All the karma settings can then be set as desired with the many sliders you see in front of you, and then you’re good to go! Have fun and don’t get space herpes.

If you want your settings to be stored as their own preset, there’s an .xml to edit. Our chief karma officer will walk you through that next.


Open karmasettings.xml (found in the Content\Data directory) with your favorite karma editing tool (notepad will do, or something like notepad++ if you want to keep the formatting nice and neat) and add your preset there.

Let’s create a preset here, going through each parameter, to give you an idea of what you might like to have running on your own subs.

First create something like this and give your preset a clever name:

name=”My super good karma settings”

Next, add a line to control the rate at which karma will decay down to its point of equilibrium. This value will be subtracted from every crewmember’s karma per second till they hit that magical point of perfect moral balance. Mine looks like this:


Now let’s set the point of karmic equilibrium. The higher you set it, the more room your crewmates will have to mess around; the lower you set it, the more quickly they’ll tend to notice the consequences of their negative behavior. I run a tight ship so mine looks like this:


Next up is the rate at which karma restores itself when someone’s karma value is below the point of equilibrium. I might run a tight ship, but I also believe in forgiveness, so this is what I use:


Now set the point that karma can restore itself to. I’m going to set mine to the same as karmadelaythreshold, perfectly balanced as all things should be:


And the same fashion, add the following:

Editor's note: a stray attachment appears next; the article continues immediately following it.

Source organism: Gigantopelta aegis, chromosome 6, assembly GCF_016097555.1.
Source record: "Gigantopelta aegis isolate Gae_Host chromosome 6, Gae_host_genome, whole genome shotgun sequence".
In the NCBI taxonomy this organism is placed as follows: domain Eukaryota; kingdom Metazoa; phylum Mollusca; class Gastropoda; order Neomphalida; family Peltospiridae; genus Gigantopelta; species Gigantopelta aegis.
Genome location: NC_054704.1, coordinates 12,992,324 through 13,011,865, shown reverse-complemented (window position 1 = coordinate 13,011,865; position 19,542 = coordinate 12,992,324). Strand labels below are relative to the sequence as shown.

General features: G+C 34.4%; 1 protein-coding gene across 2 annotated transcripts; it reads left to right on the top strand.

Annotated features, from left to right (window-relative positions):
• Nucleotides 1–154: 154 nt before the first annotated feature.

(How much karma you get for welding holes in the hull closed).


(How much karma you lose for making holes in the hull with bullets, grenades, explosives, and plasma cutters).


(How much karma you get for fixing stuff).


(How much karma you lose for letting the reactor get too hot).


(How much karma you lose for causing a meltdown).


(How much karma you get for hurting hostile creatures).


(How much karma you lose for hurting your crewmates).


(How much karma you get for being helpful and putting out that nasty fire).


(How often you can unwire things per minute before your intentions start to appear less than noble).


(How much karma you lose for unwiring things after exceeding allowedwiredisconnectionsperminute).


(How much karma you get for driving the sub).


(Don’t spam, nobody likes a spammer).


(The point at which you begin to exhibit the first subtle signs of space herpes – the further below this value you get, the worse the herpes symptoms become).


(The point at which your karma is low enough that you’re given a timeout and sent to look at the main menu for a while).


(How many times you need to get kicked before being automagically banned).


(Whether your karma should persist from round to round or reset after each mission).


(How much karma you lose for taking dangerous things from a stunned or unconscious crewmate).


(Whether there’s a penalty for stealing dangerous things from bots).

And there you have it, the tools required to tame as much of the misbehavior on your sub as you care to see tamed. This doesn’t replace good human moderation, but it gives something of a helping hand at least, and lets you get on with being the best submarine owner you can be! Enjoy, experiment and have fun.

Helena Stamatina
About Helena Stamatina 3202 Articles
I love two things in life, games and sports. Although sports were my earliest interest, it was video games that got me completely addicted (in a good way). My first game was Crash Bandicoot (PS1) from the legendary studio Naughty Dog back in 1996. I turned my passion for gaming into a job back in 2019 when I transformed my geek blog (Re-actor) into the gaming website it is today.